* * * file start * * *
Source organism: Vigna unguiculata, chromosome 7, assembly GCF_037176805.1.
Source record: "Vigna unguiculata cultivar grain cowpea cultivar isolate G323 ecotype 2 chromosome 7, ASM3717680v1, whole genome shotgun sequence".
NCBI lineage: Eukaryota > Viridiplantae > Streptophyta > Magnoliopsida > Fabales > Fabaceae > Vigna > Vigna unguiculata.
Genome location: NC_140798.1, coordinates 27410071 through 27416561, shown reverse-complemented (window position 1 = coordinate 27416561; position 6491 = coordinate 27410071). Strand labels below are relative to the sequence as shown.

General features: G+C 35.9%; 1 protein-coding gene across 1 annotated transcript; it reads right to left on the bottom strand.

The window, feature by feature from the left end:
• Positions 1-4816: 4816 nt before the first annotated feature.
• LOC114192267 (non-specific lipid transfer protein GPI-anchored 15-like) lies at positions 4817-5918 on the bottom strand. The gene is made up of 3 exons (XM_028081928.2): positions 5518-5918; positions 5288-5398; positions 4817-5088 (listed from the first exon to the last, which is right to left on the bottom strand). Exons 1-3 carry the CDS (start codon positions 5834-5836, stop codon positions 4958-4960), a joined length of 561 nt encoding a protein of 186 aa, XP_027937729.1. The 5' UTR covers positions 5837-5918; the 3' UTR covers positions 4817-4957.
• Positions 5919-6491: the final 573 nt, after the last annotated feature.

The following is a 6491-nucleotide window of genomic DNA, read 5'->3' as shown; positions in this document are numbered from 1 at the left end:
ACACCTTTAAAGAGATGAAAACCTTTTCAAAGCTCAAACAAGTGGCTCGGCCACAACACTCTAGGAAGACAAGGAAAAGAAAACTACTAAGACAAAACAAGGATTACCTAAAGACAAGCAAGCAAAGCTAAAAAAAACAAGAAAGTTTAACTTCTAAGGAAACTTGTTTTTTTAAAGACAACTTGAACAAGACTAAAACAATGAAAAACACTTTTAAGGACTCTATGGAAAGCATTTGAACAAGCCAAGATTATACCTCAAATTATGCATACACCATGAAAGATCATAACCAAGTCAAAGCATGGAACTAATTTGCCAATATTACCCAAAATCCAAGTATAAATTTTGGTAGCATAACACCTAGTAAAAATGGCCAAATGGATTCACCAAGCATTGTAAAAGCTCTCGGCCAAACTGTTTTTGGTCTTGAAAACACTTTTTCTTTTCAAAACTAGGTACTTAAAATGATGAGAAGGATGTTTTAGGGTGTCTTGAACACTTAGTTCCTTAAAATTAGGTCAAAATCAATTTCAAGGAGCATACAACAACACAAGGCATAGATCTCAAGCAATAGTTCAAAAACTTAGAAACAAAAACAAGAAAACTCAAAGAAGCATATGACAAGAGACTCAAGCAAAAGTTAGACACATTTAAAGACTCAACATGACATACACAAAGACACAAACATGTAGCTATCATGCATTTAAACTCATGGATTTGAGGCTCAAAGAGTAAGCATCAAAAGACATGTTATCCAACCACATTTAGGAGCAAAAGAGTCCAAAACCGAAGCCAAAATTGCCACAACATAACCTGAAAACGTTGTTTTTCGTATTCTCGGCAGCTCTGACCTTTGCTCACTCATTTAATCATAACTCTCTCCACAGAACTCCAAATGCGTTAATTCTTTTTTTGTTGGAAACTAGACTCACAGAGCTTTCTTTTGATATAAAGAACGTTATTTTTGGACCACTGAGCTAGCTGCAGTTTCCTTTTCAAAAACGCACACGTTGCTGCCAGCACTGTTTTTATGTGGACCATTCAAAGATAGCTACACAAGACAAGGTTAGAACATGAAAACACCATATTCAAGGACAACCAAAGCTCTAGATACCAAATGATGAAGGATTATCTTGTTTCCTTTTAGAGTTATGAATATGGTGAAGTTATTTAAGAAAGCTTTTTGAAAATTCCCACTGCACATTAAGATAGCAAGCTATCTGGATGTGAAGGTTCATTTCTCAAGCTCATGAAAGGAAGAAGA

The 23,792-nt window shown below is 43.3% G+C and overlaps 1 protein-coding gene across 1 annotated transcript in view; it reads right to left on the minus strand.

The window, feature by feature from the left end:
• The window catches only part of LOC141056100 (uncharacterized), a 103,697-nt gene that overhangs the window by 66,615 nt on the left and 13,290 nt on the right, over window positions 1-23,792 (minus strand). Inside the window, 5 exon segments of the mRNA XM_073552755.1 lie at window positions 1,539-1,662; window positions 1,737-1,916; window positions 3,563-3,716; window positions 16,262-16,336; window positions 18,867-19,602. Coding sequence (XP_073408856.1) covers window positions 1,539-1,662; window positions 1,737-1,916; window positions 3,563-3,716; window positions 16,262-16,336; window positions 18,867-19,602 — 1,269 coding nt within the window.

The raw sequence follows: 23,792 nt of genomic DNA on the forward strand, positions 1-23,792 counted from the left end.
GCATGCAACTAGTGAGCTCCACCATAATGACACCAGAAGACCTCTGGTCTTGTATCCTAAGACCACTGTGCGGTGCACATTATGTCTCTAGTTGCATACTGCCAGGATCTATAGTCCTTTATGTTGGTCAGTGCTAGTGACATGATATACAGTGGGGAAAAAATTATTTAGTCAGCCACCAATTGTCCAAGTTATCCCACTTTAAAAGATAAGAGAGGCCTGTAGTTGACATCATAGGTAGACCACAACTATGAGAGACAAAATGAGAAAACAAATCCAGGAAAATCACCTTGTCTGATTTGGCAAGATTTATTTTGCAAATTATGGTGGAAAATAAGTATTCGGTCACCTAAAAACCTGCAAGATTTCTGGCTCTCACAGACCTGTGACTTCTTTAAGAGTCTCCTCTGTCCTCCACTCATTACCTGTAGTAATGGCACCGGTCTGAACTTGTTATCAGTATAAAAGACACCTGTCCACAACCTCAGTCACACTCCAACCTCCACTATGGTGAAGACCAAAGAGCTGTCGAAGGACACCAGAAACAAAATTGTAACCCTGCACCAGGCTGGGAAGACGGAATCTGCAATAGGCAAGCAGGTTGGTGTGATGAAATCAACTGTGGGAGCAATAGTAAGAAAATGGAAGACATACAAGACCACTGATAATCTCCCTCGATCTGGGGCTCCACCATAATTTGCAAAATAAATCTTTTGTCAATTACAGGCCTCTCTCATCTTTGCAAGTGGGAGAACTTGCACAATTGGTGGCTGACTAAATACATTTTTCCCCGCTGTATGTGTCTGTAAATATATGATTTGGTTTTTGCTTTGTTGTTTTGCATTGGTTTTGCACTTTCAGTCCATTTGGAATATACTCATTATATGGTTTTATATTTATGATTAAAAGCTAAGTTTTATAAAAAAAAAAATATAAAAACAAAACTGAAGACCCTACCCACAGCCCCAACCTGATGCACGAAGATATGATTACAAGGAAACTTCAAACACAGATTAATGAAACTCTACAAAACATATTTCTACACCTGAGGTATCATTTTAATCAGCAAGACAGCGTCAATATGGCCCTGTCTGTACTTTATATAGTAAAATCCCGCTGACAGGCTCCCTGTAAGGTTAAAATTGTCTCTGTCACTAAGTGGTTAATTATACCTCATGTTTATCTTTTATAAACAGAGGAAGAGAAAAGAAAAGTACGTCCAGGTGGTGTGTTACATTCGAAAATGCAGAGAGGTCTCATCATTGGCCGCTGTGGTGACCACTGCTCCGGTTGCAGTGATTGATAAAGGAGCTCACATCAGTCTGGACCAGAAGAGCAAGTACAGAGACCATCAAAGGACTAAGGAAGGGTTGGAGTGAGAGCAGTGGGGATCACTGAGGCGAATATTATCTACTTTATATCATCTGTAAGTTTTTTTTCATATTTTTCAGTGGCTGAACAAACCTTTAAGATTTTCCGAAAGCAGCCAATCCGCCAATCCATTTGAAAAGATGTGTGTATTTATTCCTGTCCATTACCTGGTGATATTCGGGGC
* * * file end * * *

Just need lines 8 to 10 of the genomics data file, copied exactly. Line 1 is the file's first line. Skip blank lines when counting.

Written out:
• LOC114192267 (non-specific lipid transfer protein GPI-anchored 15-like) lies at positions 4817-5918 on the bottom strand. The gene is made up of 3 exons (XM_028081928.2): positions 5518-5918; positions 5288-5398; positions 4817-5088 (listed from the first exon to the last, which is right to left on the bottom strand). Exons 1-3 carry the CDS (start codon positions 5834-5836, stop codon positions 4958-4960), a joined length of 561 nt encoding a protein of 186 aa, XP_027937729.1. The 5' UTR covers positions 5837-5918; the 3' UTR covers positions 4817-4957.
• Positions 5919-6491: the final 573 nt, after the last annotated feature.

The following is a 6491-nucleotide window of genomic DNA, read 5'->3' as shown; positions in this document are numbered from 1 at the left end: